Note that the first example is dependent on the shell. The pipe is an IPC (inter-process communications) operator and the shell can implement that by creating a subshell on either side of the pipe. (Technically I suppose some shell could even evaluate both sides in separate sub-processes).
read command is a built-in (must, inherently be so). So, in shells such as
bash and the classic Bourne shell derivatives the suprocess (subshell) is on the right of the pipe (reading from the current shell) and that process ends after its
read (at the semicolon in this example). Korn shell (at least as far back as '93) and
zsh put their subshell on the other side of the pipe and are reading data from those into the current process.
That's the point of the interview question.
The point of my question here is to look for some consensus or metric for how highly to rate this level of question. It's not a matter of trivia because it does affect real world scripts and portability for shell scripting and it relies upon fundamental understanding of the underlying UNIX and shell semantics (IPC, pipes, and subprocesses/subshells).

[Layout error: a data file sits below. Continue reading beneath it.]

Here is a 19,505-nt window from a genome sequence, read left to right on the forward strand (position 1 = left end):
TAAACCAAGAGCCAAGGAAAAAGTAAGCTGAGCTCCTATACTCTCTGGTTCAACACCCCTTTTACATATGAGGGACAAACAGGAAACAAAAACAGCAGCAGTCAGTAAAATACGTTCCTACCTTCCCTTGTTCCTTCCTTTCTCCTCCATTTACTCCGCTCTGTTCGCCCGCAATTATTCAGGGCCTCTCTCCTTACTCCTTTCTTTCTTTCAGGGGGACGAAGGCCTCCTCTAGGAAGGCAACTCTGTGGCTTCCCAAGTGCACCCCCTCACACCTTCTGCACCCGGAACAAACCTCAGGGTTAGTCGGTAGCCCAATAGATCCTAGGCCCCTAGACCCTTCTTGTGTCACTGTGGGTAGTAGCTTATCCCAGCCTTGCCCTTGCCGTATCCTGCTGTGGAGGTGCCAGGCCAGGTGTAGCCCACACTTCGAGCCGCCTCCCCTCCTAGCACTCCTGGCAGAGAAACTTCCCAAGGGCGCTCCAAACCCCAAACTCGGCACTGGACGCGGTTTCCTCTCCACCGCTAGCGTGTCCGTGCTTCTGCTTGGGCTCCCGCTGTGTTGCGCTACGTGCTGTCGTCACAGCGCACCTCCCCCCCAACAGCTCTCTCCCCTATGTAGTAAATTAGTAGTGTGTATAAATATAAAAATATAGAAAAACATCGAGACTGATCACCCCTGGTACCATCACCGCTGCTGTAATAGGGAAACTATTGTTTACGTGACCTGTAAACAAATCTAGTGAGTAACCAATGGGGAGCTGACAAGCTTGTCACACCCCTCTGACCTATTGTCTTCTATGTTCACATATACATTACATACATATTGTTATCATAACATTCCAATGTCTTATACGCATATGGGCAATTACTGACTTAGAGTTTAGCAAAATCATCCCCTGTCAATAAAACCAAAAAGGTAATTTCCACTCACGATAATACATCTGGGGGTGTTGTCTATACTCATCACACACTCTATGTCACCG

The second example is similar but more subtle. I will point out that the following change "works" (the
ssh will execute on each of the hosts in the file):
cat $SOME_FILE | while read host; do ssh "$host" "$some_cmd" < /dev/null; done
Here the issue is that the
ssh command buffers up input even if the command on the remote never reads from its stdin. Because the shell/subshell (reading from the pipe) and the
ssh are sharing the same input stream, the
ssh is "stealing" most of the input from the pipeline, leaving only the occasional line for the
This is not an artificial question. I actually encountered it in my work and had to figure it out. I know from experience that understanding this second example is at least a notch or two above the first. I also know, also from years of experience, that fewer than 10% of the candidates (for sysadmin and programming positions) that I've interviewed can get the first question right away).
I've never used the second question in a live interview and I've been discouraged from doing so.